The European Automobile Manufacturers’ Association (ACEA) has issued a statement on the EU’s proposed CO2 regulation for trucks and buses, saying that vehicles are not the bottleneck, but rather the lack of infrastructure and incentives for transport operators.
The European Commission has unveiled a proposal to amend the EU’s CO2 standards for trucks, trailers, and buses, in a bid to reduce carbon emissions and achieve climate neutrality by 2050. The proposal sets attainable CO2 emission reduction targets to break the current impasse and accelerate the zero-emission transition.
According to the proposal, new heavy trucks and buses must cut nearly all CO2 emissions by 2040. The proposal also replaces the EU’s current shorter-term requirement that manufacturers must ensure a 30% reduction in CO2 emissions by 2030 compared to 2019/2020 levels. Additionally, the proposal mandates that all new city buses must be zero-emission by 2030.
The new targets are in line with the EU’s Green Deal and Fit for 55 package, which aim to reduce greenhouse gas emissions by at least 55% by 2030 and reach net-zero emissions by 2050.
ACEA welcomes the proposal but warns of challenges
The ACEA, which represents the interests of 15 major truck and bus manufacturers in Europe, has welcomed the Commission’s proposal as a clear signal to industry to pursue a zero-emission pathway by investing in innovative technologies. However, the association also warned that key factors essential for the market uptake of zero-emission vehicles – which are outside manufacturers’ control – are holding back their rollout in the EU.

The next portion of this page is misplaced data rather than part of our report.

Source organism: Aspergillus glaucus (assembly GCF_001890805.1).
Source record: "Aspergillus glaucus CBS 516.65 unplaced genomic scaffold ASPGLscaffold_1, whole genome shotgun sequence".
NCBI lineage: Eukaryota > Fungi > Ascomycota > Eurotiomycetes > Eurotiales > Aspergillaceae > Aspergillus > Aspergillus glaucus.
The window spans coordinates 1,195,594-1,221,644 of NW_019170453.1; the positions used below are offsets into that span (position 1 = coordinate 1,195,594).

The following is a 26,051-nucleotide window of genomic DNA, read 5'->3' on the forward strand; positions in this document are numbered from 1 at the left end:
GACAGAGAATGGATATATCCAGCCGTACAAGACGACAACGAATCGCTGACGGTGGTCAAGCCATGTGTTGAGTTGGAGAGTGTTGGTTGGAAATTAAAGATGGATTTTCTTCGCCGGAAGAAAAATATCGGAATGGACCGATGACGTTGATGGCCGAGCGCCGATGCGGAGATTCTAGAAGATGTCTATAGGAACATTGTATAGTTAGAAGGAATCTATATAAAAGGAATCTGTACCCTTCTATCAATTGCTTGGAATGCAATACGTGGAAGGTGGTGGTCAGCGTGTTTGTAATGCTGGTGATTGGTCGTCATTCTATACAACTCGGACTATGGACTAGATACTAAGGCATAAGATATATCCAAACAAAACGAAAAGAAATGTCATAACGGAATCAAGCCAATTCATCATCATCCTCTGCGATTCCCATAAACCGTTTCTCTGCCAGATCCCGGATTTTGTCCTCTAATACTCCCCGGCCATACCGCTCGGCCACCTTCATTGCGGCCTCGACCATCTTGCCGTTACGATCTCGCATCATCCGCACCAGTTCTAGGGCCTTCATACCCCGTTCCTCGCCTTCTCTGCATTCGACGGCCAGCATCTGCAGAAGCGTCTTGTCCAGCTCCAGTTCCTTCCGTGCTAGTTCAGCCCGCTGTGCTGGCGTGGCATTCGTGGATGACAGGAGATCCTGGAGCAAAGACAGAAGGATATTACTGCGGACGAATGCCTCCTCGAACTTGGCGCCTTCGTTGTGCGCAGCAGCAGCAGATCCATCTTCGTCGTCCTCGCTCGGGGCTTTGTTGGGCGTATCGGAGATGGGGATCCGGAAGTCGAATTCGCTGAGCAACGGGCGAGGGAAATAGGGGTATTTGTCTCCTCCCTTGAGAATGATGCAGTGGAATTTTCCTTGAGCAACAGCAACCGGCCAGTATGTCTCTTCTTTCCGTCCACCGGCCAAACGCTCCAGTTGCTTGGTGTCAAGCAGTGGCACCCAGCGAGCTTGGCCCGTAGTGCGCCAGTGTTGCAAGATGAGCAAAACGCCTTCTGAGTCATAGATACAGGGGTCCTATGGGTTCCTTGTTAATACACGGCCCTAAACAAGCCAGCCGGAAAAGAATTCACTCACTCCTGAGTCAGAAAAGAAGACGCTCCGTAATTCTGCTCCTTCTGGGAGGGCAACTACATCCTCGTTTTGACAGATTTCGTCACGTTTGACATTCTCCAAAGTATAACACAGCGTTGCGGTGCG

The ACEA pointed out that the lack of a dense network of suitable charging and refuelling stations, effective carbon pricing measures, and a framework that supports and incentivises transport operators to transition swiftly are stymying vital demand for zero-emission models. For instance, while the intent of the EU’s Alternative Fuels Infrastructure Regulation (AFIR) is commendable – setting ambitious targets for member states – it falls short of needs. It is anything but certain that the electric charging and hydrogen refuelling infrastructure for heavy-duty vehicles will be available in time.
The ACEA also stressed that heavy-duty vehicles are tools serving a myriad of different uses, often tailored to the specific needs of logistics and public transport operators. As such, the legal framework to decarbonise heavy-duty vehicles with highly diverse applications must differ from that for light-duty vehicles such as cars and vans.
ACEA calls for enabling conditions and policy coherence
The ACEA urged the EU institutions and member states to work together to create the enabling conditions for a successful transition to zero-emission mobility in the transport sector. This includes providing adequate funding and financing schemes, ensuring policy coherence and consistency, and fostering public acceptance and awareness.
The association also called for a holistic approach that considers the entire life cycle of vehicles, from production to end-of-life. The ACEA highlighted the need for a circular economy strategy that promotes the reuse, remanufacturing, and recycling of vehicle components and materials, as well as the development of renewable and low-carbon fuels.
The ACEA concluded that truck and bus manufacturers are ready to play their role in decarbonising this essential sector, but they cannot do it alone. They need the support of policymakers, infrastructure providers, energy suppliers, customers, and society at large.